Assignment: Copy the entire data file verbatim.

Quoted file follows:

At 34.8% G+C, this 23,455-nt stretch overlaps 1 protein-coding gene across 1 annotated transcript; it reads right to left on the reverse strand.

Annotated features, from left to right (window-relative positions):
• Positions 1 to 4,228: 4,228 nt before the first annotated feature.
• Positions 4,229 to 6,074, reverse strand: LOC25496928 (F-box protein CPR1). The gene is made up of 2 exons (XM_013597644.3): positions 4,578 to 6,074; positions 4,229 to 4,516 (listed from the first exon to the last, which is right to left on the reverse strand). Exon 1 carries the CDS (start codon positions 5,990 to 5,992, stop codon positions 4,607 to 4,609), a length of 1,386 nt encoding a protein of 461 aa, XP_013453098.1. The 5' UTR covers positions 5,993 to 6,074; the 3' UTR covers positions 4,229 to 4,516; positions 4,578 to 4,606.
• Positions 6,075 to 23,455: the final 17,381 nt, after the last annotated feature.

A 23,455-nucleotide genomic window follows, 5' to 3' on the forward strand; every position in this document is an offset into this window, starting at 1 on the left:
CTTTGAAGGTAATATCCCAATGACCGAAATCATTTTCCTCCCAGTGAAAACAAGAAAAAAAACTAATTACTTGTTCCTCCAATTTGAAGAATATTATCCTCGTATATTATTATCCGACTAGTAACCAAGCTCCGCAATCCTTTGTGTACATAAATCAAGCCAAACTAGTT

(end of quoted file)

At 34.8% G+C, this 23,455-nt stretch overlaps 1 protein-coding gene across 1 annotated transcript; it reads right to left on the reverse strand.

Annotated features, from left to right (window-relative positions):
• Positions 1 to 4,228: 4,228 nt before the first annotated feature.
• Positions 4,229 to 6,074, reverse strand: LOC25496928 (F-box protein CPR1). The gene is made up of 2 exons (XM_013597644.3): positions 4,578 to 6,074; positions 4,229 to 4,516 (listed from the first exon to the last, which is right to left on the reverse strand). Exon 1 carries the CDS (start codon positions 5,990 to 5,992, stop codon positions 4,607 to 4,609), a length of 1,386 nt encoding a protein of 461 aa, XP_013453098.1. The 5' UTR covers positions 5,993 to 6,074; the 3' UTR covers positions 4,229 to 4,516; positions 4,578 to 4,606.
• Positions 6,075 to 23,455: the final 17,381 nt, after the last annotated feature.

A 23,455-nucleotide genomic window follows, 5' to 3' on the forward strand; every position in this document is an offset into this window, starting at 1 on the left:
CTTTGAAGGTAATATCCCAATGACCGAAATCATTTTCCTCCCAGTGAAAACAAGAAAAAAAACTAATTACTTGTTCCTCCAATTTGAAGAATATTATCCTCGTATATTATTATCCGACTAGTAACCAAGCTCCGCAATCCTTTGTGTACATAAATCAAGCCAAACTAGTT